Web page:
Thank you once again, Dan Ariely, for offering advice that I disagree with; it gives me something to write about.
Today a reader asked Dan the following question:
Before we got married four years ago, my husband and I would give each other amazing, thoughtful birthday gifts. After we got married and set up a joint bank account, our birthday presents stopped being exciting or original—and recently, they stopped altogether. Now we just buy things we need and call them gifts. Is this deterioration because of the shared bank account, or is it just the story of marriage?
Here was Dan’s response:
Some of it, of course, is how marriage changes us once we’ve settled down. But the shared bank account is also important here, and that part is simpler to change. In giving a gift, our main motivation is to show that we know someone and care for them. When we use our own money to do this, we are making a sacrifice for the other’s benefit. When we use shared money, this most basic form of caring is eliminated. We are simply using common resources to buy the other person something for common use—which greatly mutes a gift’s capacity to communicate our caring. The simplest step to restore some excitement to your gifts is to set up a small individual account for each of you for your own discretionary spending. The longer, harder discussion is how to get marriages to sustain passion longer.
What I disagree with is the suggestion that when using shared money, that the most basic form of caring is eliminated. My wife and I have had a joint checking account since the day we were married, and that is the only type of account we have ever had. I’ve always felt that that when either one of us either gave each other a gift, it was always a sign that we cared about each other. The thought never entered our mind that we cared less about each other because the money used to buy the gift came from a joint account. If someone thinks like that when they receive a gift from their spouse, I think the marriage has bigger problems than the joint checking account.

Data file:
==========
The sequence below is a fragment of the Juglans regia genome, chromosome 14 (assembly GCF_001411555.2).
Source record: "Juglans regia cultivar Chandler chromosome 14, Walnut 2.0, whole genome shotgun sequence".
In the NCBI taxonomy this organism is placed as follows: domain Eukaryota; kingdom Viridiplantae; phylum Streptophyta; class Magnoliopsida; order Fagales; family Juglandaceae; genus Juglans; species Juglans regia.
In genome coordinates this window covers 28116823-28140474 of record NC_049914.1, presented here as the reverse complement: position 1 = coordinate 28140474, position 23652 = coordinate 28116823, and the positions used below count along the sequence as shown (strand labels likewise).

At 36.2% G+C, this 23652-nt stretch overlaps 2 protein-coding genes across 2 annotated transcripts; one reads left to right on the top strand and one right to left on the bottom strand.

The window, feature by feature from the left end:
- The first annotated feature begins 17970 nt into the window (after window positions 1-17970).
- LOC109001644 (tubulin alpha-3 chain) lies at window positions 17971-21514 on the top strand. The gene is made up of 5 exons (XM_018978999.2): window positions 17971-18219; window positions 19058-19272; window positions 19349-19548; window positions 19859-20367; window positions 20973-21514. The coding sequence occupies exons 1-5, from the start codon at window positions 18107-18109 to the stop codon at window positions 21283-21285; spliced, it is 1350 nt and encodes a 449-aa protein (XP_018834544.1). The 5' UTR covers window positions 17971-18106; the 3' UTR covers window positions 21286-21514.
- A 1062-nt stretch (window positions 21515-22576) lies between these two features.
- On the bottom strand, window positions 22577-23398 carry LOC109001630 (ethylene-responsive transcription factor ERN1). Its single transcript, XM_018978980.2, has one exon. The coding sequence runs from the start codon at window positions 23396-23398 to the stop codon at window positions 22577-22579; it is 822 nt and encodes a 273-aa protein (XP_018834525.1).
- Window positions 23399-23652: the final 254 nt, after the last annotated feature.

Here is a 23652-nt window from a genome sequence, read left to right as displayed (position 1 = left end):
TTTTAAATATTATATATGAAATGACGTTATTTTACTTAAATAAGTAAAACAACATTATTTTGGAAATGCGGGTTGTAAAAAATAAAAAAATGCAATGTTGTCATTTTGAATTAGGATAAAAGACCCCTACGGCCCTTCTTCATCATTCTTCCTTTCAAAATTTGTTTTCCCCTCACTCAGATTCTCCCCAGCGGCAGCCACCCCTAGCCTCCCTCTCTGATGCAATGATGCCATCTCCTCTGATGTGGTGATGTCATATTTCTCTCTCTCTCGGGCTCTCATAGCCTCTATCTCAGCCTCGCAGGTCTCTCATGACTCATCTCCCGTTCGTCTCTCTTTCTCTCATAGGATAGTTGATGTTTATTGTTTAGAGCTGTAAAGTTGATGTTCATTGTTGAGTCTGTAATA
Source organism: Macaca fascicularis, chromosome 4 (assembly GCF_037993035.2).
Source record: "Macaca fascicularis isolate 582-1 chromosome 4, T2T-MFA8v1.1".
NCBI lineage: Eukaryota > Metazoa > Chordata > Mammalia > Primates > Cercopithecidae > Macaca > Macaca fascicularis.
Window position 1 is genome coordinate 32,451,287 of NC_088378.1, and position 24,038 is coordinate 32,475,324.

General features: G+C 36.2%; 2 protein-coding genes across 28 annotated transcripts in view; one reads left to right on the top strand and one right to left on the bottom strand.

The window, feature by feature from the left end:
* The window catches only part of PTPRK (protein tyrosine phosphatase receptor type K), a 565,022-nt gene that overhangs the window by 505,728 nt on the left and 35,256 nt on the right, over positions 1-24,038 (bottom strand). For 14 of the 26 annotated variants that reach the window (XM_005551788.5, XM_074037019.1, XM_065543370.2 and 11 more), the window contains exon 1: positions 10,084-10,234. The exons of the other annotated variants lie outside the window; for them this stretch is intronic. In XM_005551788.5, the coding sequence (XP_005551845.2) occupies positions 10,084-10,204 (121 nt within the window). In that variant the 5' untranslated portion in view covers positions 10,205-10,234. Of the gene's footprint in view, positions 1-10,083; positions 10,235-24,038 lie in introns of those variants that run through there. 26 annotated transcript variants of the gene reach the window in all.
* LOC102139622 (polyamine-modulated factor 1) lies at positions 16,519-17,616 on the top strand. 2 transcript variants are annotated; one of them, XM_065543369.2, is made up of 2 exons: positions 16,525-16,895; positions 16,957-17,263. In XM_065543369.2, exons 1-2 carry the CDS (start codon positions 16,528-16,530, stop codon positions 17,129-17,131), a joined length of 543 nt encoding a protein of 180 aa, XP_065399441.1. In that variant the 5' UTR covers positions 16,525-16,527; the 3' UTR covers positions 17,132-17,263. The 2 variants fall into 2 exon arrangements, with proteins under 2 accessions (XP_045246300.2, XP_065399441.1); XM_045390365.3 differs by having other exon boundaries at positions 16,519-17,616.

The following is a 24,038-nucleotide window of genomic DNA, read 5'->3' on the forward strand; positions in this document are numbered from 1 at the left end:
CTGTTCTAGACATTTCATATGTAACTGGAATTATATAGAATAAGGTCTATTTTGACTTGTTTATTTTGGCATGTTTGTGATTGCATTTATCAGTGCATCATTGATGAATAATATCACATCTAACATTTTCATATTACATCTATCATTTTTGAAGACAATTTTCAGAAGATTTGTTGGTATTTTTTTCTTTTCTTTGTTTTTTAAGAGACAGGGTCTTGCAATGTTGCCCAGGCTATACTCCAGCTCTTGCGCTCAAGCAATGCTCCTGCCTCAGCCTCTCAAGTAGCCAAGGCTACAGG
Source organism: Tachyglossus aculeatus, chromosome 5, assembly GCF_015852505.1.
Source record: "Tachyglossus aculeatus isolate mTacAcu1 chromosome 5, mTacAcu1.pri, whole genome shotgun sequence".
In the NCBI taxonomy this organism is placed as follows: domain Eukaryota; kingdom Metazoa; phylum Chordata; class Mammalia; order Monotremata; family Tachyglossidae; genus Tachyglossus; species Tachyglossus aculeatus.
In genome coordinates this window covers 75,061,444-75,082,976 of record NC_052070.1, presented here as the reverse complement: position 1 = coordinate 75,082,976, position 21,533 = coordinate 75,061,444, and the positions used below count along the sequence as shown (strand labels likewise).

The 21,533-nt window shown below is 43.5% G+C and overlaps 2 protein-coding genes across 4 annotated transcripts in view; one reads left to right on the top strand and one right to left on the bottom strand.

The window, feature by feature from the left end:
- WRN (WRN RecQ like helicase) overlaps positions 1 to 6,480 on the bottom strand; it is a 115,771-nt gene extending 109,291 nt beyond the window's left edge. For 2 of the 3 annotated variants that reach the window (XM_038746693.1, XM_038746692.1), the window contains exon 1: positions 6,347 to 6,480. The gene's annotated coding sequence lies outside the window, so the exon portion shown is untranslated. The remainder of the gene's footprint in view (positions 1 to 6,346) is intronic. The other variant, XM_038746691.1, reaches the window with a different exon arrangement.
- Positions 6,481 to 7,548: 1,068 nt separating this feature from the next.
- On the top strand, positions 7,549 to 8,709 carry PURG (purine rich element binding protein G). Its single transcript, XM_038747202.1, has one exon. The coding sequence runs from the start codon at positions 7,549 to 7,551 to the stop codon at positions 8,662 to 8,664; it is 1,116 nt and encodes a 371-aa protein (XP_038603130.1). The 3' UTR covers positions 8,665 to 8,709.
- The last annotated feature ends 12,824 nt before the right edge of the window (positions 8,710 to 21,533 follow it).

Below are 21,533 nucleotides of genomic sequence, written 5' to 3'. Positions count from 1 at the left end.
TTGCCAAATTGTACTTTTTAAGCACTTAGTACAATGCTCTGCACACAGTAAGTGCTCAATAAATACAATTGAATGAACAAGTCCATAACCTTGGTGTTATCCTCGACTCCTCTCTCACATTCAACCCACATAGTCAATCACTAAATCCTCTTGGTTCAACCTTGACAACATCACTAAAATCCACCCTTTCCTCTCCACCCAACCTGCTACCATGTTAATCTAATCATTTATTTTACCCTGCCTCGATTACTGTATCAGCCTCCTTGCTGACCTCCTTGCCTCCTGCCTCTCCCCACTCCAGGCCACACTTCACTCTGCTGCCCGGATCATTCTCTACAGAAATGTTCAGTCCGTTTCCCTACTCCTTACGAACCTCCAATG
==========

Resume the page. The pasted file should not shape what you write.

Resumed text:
There is research to support the value of joint accounts; the more you pool your money, the happier you are with your marriage. The research does show that these effects seem to peter out at some very high level — if you keep 5 percent of your income to yourself in order to have a little bit of discretionary spending, it won’t make you any less happy than you’d be if you pool 100 percent. But people who pool 80 percent are happier than those who pool 70 percent, and so on. People who keep it all to themselves are the least happy.
I realize Ariely has suggested setting up just a small individual account, but small is a hard number to quantify, so why even bother. That small account could start to become bigger, and the negative affects of such an account might start to creep into the marriage.
So to me, the solution is twofold – just have a joint checking account, and put some thought into the presents you buy your spouse.
I’ll admit I haven’t always bought the perfect gift for my wife (there was that book of poetry), but it certainly wasn’t because I didn’t care for her or because we used a joint checking account.
It’s just a sign that sometimes we make irrational decisions, something Dan Ariely knows all too well.